Set in Kansas in 1883, Traded tells a tale of rescue and revenge on the Western frontier. The plot seems simple and familiar: gunslinger-turned-rancher Clay Travis (Michael Paré) leaves his quiet family life in pursuit of his teenage daughter. Lily (Brittany Elizabeth Williams) runs away to be a Harvey Girl waitress but gets abducted by sex traffickers. Heading to Wichita and then Dodge City, Clay encounters some classic villains and some unlikely helpmates in his quest to recover her. As director Timothy Woodward Jr. says, “It’s like Taken in the Wild West.”
In reprising the kidnapped girl plot, Traded draws from other source materials, including John Ford’s The Searchers (1956). The opening voiceover solemnly informs us that, 20 years after the Civil War, slavery is alive and well, and thriving in the system of prostitution that treats women like property. To that end, Traded resists the black and white racial politics of many classic Westerns, as well as Taken’s xenophobia. Here the bad guys are “regular” Americans, that is to say, white Americans. The only black individuals we see are a drunken stage coach driver and his young son. Native Americans are marginalized to the point of complete invisibility.
Just so, the film doesn’t offer much in the way of intersectional feminism. Traded focuses on women’s abuses, but not in a way that might make it a neo-, revisionist or post-Western. While it avoids the sleazy excesses of Taken and the unsavory moral agenda of The Searchers, in which hero John Wayne conflates sexual violation with moral defilement, the “woman’s role” is clear and limited: she is supposed to wait and suffer. Clay’s wife Amelia (Constance Brenneman) minds the house while he’s off on his adventures. Lily defines her father’s active masculinity by contrast to her own feminine naivety and passivity. Indeed, the Searchers‘ abducted girl Debbie (Natalie Wood) offers more emotional complexity and moral ambiguity when John Wayne discovers she doesn’t want to go home.
All of this makes Traded a bit of a puzzle to read. I came to it as a resisting reader. But it turns out to have all the compensatory pleasures of an old-fashioned Western and it won me over.
Traded looks authentic. From the Rusty Spur Saloon and the drab 1880s couture and cuisine, to the characters’ imperfect skins, these look like real people in real places at a particular historical moment. Traded was filmed in California and New Mexico, including locations like the Big Sky Movie Ranch, home to classic television Westerns, like Rawhide, Bonanza, and Gunsmoke. But the familiarity of the landscape doesn’t generate recognition of the film’s constructedness, as it might have done in other hands. Rather, there’s a comforting sense that we know where the characters are. Cinematographer Pablo Diez’s wide shots, images we’ve seen in countless Westerns, have similar effects. In these settings, fight scenes deliver realistic outcomes. Clay Travis is a competent gunslinger and resourceful fighter, but he’s doesn’t have superpowers.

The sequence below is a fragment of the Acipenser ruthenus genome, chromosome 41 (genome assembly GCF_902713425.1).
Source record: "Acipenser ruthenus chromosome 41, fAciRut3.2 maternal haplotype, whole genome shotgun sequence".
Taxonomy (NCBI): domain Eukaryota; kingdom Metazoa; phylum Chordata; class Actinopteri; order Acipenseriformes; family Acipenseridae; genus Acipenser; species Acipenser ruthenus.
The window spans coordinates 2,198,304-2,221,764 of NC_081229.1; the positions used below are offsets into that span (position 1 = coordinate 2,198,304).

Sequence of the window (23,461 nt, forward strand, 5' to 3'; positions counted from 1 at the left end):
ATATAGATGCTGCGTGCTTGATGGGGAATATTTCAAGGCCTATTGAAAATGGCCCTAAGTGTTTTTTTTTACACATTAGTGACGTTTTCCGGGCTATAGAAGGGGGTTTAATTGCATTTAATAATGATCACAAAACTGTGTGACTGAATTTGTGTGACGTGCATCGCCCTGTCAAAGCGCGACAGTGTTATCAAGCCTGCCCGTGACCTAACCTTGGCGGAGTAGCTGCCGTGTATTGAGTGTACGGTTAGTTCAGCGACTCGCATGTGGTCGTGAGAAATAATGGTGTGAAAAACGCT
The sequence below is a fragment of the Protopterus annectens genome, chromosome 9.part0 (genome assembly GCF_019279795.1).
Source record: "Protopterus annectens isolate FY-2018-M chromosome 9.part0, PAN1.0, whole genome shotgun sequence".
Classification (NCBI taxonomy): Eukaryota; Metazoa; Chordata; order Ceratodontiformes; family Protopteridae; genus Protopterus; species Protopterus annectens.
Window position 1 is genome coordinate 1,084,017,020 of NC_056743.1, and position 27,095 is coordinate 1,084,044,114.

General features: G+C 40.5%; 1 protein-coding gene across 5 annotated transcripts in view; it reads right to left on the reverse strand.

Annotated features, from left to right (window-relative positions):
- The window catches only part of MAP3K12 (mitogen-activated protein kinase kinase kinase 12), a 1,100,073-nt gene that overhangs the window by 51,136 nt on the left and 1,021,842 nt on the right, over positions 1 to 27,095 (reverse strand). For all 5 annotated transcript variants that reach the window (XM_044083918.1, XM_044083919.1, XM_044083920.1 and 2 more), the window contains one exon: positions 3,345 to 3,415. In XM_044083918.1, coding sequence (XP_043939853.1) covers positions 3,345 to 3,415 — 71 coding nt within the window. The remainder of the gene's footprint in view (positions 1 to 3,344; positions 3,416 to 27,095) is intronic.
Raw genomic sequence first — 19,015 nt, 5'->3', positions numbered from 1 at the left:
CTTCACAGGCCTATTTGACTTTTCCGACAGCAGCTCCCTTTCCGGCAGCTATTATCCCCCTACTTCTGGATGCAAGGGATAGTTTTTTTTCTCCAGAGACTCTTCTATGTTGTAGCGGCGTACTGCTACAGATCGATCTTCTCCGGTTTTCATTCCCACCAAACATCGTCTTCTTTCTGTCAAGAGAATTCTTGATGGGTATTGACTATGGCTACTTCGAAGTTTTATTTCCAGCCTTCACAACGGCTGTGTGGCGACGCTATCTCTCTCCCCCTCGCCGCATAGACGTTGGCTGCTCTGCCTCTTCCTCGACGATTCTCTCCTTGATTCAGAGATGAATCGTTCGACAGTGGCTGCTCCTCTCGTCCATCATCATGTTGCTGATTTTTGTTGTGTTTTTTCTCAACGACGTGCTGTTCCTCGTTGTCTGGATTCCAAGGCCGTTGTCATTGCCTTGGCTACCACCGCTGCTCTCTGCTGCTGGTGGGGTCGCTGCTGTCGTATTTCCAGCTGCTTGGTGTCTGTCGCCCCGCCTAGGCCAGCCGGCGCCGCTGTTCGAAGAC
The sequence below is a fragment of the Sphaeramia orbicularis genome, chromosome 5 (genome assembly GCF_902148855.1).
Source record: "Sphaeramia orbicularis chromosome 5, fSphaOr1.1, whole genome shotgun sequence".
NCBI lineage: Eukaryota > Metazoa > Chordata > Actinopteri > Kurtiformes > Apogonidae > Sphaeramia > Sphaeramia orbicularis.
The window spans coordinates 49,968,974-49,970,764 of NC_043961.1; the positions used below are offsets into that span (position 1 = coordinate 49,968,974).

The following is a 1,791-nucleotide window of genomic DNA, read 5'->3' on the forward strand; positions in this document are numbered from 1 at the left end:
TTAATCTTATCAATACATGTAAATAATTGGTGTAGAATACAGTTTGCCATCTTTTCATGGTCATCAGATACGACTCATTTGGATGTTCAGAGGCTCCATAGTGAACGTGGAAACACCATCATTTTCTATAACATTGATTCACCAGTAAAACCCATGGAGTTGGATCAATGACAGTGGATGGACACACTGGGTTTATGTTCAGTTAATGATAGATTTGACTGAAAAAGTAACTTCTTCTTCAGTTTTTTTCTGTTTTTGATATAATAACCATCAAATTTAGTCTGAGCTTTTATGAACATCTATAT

In contrast to so many current movies’ emphasis on the CGI experience, Traded returns to a simpler aesthetic. What counts here is the story and the characters. Everything else is backdrop. It harks back to Will Wright’s structuralist reading of the “classic” Western in Sixguns and Society (1975). That is, it’s structured by binary oppositions (notably, good/bad) and narrative “functions”. If this architecture sounds creatively confining, it also lends itself to emotional rewards for viewers. In the case of Traded, a character called “Girl” (Marie Oldenbourg), who endures horrible abuse at the hands of her vile stepfather (Martin Kove), both helps our hero on his quest (her function) and elicits his and our empathy.
This stands against the villains, who predictably have no redeeming qualities. Ty Stover (Trace Adkins) trades Lily for a large bell, on which he lavishes his attention. Lavoie (Tom Sizemore) kills dissenting voices, literally, and gets his perverse pleasures from torturing our hero. Even though their primary function is to help us to root for the hero, they are not one-dimensional characters. The particular modes of their comeuppances are profoundly satisfying.
The highlight of the movie is Kris Kristofferson as Billy, an aging bartender who functions as helper and donor to the hero. He provides gun power and a horse at key moments, as well as some philosophizing about violence. Billy’s name is a nod to his famous role in Sam Peckinpah’s Pat Garrett and Billy the Kid (1973). He connects Traded to the history of the Western, and brings a special sort of authenticity to his role. (Apparently, he even wears the same boots for both parts.) The camera loves the lines on his face. He looks at Travis with eyes that have seen it all before. When Billy reflects that it’s time to retire, the moment is both an elegy for the old Western and a poignant reminder of Kristofferson’s own age.
In a recent interview, Kristofferson was asked if he is “still feeling ‘mortal'” (the title of his last album), or maybe a little post-mortal?” Kristofferson replied, “Post-mortal’s a little ahead of the game, but, no, I’m definitely feeling old.” Traded offers some of that, the dignity and the mystery of “feeling old”, in its image of Kristofferson heading off into the sunset.